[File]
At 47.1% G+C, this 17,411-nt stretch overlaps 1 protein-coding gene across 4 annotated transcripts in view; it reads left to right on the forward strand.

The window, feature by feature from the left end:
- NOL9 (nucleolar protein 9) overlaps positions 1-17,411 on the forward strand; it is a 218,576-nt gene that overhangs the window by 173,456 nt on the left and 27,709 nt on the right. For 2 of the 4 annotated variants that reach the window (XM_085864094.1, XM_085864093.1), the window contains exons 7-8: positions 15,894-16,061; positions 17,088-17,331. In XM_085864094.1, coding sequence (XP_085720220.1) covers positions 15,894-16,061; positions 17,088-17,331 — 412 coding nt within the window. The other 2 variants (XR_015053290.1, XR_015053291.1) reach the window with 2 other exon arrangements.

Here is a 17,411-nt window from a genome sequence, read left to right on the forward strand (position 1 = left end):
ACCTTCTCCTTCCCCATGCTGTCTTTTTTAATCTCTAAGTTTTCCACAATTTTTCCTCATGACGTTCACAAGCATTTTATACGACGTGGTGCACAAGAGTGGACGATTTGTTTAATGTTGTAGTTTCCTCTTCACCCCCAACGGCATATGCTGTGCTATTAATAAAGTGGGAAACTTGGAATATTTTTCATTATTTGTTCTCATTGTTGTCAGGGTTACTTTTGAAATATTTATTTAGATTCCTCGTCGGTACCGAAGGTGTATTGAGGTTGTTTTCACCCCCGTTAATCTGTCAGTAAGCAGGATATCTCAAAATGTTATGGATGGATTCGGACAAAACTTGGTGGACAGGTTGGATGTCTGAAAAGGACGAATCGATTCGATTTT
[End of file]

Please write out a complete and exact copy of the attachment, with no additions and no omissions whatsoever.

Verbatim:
At 47.1% G+C, this 17,411-nt stretch overlaps 1 protein-coding gene across 4 annotated transcripts in view; it reads left to right on the forward strand.

The window, feature by feature from the left end:
- NOL9 (nucleolar protein 9) overlaps positions 1-17,411 on the forward strand; it is a 218,576-nt gene that overhangs the window by 173,456 nt on the left and 27,709 nt on the right. For 2 of the 4 annotated variants that reach the window (XM_085864094.1, XM_085864093.1), the window contains exons 7-8: positions 15,894-16,061; positions 17,088-17,331. In XM_085864094.1, coding sequence (XP_085720220.1) covers positions 15,894-16,061; positions 17,088-17,331 — 412 coding nt within the window. The other 2 variants (XR_015053290.1, XR_015053291.1) reach the window with 2 other exon arrangements.

Here is a 17,411-nt window from a genome sequence, read left to right on the forward strand (position 1 = left end):
ACCTTCTCCTTCCCCATGCTGTCTTTTTTAATCTCTAAGTTTTCCACAATTTTTCCTCATGACGTTCACAAGCATTTTATACGACGTGGTGCACAAGAGTGGACGATTTGTTTAATGTTGTAGTTTCCTCTTCACCCCCAACGGCATATGCTGTGCTATTAATAAAGTGGGAAACTTGGAATATTTTTCATTATTTGTTCTCATTGTTGTCAGGGTTACTTTTGAAATATTTATTTAGATTCCTCGTCGGTACCGAAGGTGTATTGAGGTTGTTTTCACCCCCGTTAATCTGTCAGTAAGCAGGATATCTCAAAATGTTATGGATGGATTCGGACAAAACTTGGTGGACAGGTTGGATGTCTGAAAAGGACGAATCGATTCGATTTT